Your hair FEELS nice and smells WONDERFUL after a shampoo, but do you really know how that happens? To be savvy about your shampoo choices, you should know what's in your bottle. About 80% or more of your shampoo is just WATER. This might SEEM pointless since your hair is already soaked from the shower, but it's actually CRUCIAL to keeping the other 10 to 30 ingredients diluted enough to be poured from the bottle. Next you have the SURFACTANTS. These are the chemicals that ACTUALLY clean your hair. How they work is kind of cool: First they separate dirt or grease from your hair. Then they wrap themselves around that dirt particle so it can be easily rinsed off. You might see their names listed as Ammonium Lauryl Sulfate, Ammonium LAURETH Sulfate, and Sodium Lauryl Sulfate. Because these detergents also wash away natural oils, they have the potential to DRY OUT your hair. To counter the drying effects of cleansers and give you a healthy-looking shine, a well-balanced shampoo has moisturizers. These include natural oils, fatty acids, glycerin, citric acid, and panthenol. You'll also see names such as sodium benzoate, idopropynyl and DMDM hydantoin listed on your labels. These chemicals are PRESERVATIVES-they keep your shampoo from turning into a bottle of mold. Finally, the FRAGRANCES may be the most important ingredient to some. They mask the fatty odors that would otherwise keep you away. So that's your basic shampoo cocktail. Additional ingredients are mixed in or left out to create one that is perfect for YOUR hair needs. For example, clarifying or oily-hair shampoos have strong sulfate cleansers while washes for color-treated or damaged locks use GENTLER sulfates. If you have fine hair, give it a boost by selecting a product with panthenol which swells the hair shaft. To learn more about ways to keep your hair healthy, check out the rest of the videos in this series.More »
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While temporary hair dyes are harmless, a permanent dye can damage the cuticle. Learn more about hair dye health: the good, bad and ugly in this video.
Transcript: We often turn to hair dyes for a different LOOK, but do you know how the dyes can DAMAGE your strands?...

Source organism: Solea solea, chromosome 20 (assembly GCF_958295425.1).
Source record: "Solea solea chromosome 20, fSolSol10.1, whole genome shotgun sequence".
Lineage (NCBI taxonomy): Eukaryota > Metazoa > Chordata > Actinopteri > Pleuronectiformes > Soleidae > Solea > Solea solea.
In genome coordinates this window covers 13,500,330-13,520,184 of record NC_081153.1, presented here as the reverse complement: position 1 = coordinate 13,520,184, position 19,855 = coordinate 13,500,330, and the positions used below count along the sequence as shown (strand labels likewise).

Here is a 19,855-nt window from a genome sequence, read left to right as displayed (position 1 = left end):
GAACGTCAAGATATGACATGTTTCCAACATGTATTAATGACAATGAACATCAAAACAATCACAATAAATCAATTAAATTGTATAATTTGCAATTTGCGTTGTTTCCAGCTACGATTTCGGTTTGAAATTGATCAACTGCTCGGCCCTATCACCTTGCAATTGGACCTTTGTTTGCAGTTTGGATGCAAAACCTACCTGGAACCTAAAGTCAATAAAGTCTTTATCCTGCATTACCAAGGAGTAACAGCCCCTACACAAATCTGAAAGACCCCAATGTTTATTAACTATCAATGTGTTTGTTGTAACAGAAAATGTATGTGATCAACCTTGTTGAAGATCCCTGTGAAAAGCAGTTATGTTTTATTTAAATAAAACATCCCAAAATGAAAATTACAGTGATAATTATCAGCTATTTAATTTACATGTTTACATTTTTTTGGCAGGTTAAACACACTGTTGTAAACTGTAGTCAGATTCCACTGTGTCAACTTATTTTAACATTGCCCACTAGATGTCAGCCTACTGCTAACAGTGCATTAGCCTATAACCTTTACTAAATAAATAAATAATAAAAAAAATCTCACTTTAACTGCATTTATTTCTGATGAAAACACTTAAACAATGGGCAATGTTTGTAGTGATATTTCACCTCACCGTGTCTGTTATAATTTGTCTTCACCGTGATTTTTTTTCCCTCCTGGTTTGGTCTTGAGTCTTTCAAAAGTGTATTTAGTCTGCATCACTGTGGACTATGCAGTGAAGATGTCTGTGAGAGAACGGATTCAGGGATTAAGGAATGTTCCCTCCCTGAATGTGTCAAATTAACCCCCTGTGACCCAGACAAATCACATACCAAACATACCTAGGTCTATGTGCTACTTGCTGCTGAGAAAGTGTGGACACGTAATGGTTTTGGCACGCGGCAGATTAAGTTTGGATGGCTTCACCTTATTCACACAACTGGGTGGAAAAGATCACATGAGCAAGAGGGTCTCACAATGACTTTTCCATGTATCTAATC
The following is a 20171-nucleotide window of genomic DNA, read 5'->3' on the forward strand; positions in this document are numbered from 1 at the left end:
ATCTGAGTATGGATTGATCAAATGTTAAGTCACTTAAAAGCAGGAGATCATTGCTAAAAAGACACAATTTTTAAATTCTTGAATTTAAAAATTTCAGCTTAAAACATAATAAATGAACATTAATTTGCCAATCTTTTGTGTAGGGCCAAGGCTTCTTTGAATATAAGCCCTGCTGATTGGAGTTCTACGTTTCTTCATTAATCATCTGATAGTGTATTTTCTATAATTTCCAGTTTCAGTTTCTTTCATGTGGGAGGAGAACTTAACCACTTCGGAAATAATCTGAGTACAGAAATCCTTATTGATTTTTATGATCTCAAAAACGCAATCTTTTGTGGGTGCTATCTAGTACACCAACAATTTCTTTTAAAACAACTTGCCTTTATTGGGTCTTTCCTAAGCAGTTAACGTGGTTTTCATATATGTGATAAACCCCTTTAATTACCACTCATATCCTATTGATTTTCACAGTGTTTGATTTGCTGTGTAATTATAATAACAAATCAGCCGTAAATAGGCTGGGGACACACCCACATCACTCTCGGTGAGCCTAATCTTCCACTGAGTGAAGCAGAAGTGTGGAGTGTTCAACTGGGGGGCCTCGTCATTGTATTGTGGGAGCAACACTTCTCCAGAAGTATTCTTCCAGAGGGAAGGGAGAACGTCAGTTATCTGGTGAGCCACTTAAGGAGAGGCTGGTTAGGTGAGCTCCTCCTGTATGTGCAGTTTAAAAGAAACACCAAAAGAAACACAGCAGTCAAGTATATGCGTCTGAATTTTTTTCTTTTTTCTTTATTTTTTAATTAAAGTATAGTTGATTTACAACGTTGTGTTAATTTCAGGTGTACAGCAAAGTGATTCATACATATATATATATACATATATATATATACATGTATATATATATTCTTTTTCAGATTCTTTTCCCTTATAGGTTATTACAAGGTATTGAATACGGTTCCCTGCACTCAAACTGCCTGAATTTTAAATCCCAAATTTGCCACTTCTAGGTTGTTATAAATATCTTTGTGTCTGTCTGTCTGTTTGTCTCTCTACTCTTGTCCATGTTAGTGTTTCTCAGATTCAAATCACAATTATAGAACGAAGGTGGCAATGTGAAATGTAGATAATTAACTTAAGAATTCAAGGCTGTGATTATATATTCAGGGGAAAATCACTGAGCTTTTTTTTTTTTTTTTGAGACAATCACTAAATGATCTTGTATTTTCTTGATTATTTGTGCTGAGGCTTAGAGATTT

We often turn to hair dyes for a different LOOK, but do you know how the dyes can DAMAGE your strands? Different dyes affect your hair in different ways.Temporary, SEMI-permanent AND DEMI-PERMANENT colors wash out after time, and DO NOT cause long-term hair damage.These types of dyes are great for non-committal color within your CURRENT color zone, but if you want a LIGHTER shade, you need a PERMANENT dye. PERMANENT coloring CAN'T be washed out - which means your hair needs to GROW out in order to change it. Permanent dye contains BOTH ammonia and peroxide, which makes this type of color damaging to your strand's cuticle.With the exception of temporary color, hair dyes penetrate the strand's CUTICLE to reach the CORTEX, which makes up the bulk of your hair shaft. This STRIPS the hair of its protective layer and opens up holes in the shaft. Dermatologists warn that going BLONDE is more harmful than a standard color change because bleach STRIPS the hair of its EXISTING color using an ammonia and peroxide combo, after which dye is added. Hair that's been stripped like this MANY times can become dried out and frizzy... OR cause your hair shaft to BREAK temporarily. Your hair can recover, though, by taking a break from regular dying. For at-home color treatments, check first for an allergic reaction before dipping into the dye. Rub a bit of the dye behind your ear. If you get a rash, redness, itching or burning, DON'T use the dye. There are few health risks associated with using hair dye, but aside from allergic reactions, some people can experience eye irritation. There's also been talk of a link between hair dyes and certain cancers, but NO evidence has been found to conclusively support this claim. Pregnant women are often advised to NOT dye their hair, but ACTUALLY the American College of Obstetricians and Gynecologists says that VERY LITTLE dye is absorbed through the skin and is likely NOT harmful to the fetus. Because of possible harmful fumes, ammonia dyes aren't recommended, and to be extra cautious, you can also wait until your SECOND trimester to change your color.Because hair dye affects the cuticles, the American Academy of Dermatology would prefer us not dying our hair AT ALL. But since that MIGHT be unrealistic, they recommend staying within THREE shades of our natural color. And, going darker rather than lighter is healthier for your hair because you won't need peroxide. For more haircare tips, watch more videos in this series!More »